American Heart Association is teaming up with emergency technology company, RapidSOS, to promote a voluntary registry for citizens to share data with 911 and first responders. People can provide opt-in profile information and individual health data, personalizing care and positively transforming emergency outcomes.
Outdated 911 System
Public safety professionals are trained to respond as quickly as possible to medical emergencies, but our nation’s 9-1-1 system was built over 50 years ago for landlines phones, making it nearly impossible to digitally send any data to 9-1-1 and first responders. The result is that callers need to verbally relay personal and contextual information to the 9-1-1 telecommunicator in order to get appropriate care. During cardiac arrest, every minute that passes without CPR and defibrillation decreases the chances of survival by 7-10%.
Registry Solution Details
The joint solution with RapidSOS will provide patient medical and personal information directly to public safety personnel during a 9-1-1 call at no cost. This will enable a data-driven and situationally aware emergency response which can reduce the time to diagnosis and treatment. Examples of data transmitted will include information on medical history, allergies, medications, medical devices, and emergency contacts.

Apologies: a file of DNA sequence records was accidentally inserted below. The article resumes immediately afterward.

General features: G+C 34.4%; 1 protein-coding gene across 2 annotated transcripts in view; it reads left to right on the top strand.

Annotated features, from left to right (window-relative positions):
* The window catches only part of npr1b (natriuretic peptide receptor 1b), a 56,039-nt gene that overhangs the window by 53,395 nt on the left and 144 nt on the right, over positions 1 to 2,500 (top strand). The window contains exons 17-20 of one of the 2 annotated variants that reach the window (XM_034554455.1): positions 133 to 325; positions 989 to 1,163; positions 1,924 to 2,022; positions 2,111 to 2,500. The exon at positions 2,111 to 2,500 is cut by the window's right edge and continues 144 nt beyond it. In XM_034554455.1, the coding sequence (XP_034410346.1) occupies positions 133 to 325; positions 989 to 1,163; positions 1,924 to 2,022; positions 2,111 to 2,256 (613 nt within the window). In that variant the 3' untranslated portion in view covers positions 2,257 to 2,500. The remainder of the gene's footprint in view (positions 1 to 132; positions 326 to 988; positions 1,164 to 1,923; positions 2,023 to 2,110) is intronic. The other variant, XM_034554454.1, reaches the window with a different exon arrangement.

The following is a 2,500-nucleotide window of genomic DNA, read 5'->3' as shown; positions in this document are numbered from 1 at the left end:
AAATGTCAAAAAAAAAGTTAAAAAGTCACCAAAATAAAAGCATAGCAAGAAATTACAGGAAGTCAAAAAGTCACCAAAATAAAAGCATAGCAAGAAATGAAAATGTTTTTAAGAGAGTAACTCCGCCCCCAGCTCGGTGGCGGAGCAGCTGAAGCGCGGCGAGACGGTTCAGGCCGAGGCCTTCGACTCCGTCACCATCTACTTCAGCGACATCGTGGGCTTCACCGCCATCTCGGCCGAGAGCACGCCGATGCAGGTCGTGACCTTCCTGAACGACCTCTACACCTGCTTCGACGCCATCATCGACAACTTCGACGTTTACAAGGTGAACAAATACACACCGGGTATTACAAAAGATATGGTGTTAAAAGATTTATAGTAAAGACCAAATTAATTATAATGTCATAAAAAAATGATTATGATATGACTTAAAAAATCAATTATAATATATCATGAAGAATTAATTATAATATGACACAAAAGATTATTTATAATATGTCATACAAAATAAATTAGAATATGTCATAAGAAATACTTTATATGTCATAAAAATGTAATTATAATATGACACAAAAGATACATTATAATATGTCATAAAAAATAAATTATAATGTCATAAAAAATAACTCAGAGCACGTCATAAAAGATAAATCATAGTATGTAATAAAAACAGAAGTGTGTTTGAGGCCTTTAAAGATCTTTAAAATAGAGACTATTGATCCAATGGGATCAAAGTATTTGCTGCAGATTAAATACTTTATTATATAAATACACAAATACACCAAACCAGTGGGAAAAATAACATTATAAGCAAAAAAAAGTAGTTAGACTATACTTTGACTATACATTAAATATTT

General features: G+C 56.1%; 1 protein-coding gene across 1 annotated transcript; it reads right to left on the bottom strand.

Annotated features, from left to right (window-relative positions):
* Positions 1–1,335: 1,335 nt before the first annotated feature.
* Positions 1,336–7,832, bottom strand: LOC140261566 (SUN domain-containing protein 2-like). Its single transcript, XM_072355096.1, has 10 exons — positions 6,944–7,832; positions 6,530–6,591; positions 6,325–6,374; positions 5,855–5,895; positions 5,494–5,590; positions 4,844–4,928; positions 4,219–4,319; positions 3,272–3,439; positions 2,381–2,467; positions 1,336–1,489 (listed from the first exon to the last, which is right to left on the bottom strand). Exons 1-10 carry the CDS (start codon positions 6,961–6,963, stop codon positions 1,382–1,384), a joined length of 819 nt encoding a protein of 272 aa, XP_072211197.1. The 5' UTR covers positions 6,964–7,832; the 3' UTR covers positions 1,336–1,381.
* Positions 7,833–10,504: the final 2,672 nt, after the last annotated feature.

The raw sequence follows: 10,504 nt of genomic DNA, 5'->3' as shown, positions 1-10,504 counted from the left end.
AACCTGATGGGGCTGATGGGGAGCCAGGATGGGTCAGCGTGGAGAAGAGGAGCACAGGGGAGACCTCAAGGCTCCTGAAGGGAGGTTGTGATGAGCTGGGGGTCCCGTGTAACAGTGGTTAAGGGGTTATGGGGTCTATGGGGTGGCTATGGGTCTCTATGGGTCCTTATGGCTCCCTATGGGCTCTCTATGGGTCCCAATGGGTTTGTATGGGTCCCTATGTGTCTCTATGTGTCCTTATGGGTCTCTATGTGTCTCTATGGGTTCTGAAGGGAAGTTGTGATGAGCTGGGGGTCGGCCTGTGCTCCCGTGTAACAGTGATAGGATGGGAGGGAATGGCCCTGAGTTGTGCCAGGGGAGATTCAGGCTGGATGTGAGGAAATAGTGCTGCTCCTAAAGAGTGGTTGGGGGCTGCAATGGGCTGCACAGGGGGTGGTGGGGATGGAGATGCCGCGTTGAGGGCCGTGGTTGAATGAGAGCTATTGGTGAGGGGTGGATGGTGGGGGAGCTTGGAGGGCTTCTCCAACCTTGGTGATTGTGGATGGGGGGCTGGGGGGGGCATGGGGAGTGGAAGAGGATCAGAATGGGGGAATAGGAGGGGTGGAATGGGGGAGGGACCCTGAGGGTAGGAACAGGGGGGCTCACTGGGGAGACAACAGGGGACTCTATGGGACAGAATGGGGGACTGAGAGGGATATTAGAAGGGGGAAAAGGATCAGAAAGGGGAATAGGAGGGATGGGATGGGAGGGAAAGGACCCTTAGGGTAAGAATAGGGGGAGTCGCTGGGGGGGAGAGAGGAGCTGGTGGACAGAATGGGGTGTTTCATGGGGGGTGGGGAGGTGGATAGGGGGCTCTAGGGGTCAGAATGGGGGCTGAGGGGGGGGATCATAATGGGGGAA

Individuals will be able to submit their selected information through a secure database for the exclusive access of authorized 9-1-1 agencies. As long as a 9-1-1 center has access to RapidSOS, they will be able to see the data, anywhere in the country.
Access for Any Public Safety Agency Nationwide
Public safety agencies can access supplemental life-saving information through RapidSOS Clearinghouse at no cost. The American Heart Association will join organizations including Apple, Google, the MedicAlert Foundation and Uber sharing emergency data through the RapidSOS platform.
When 9-1-1 receives a call from a number associated with information in the secure emergency database, the telecommunicator will quickly be able to view the member’s profile data.
Any public safety agency can get access to the information from the RapidSOS Portal, a secure web-based tool, or an integration with their existing software. Over 3,000 agencies serving over 250 million people currently have access to the data.
Why It Matters
“Seconds save lives during emergencies and providing responders with medical information for a patient can make all the difference in the outcome of an incident,” says Michael Martin, CEO of RapidSOS. “Legacy 9-1-1 infrastructure, however, does not connect first responders with the medical data they need to provide the best possible care. We are thrilled to work with the American Heart Association to make patient health data available to emergency medical professionals through modern emergency infrastructure.”
“RapidSOS and the American Heart Association are giving emergency professionals access to critical information to effectively respond to medical emergencies,” said Francesca Dominici, PhD, Co-Director of the Data Science Initiative at Harvard University. “This work will produce more efficient, better prepared medical response, saving lives.”
Individuals can sign up for early access to the registry here. Authorized agencies interested in gaining access can visit www.rapidsos.com/clearinghouse to learn more.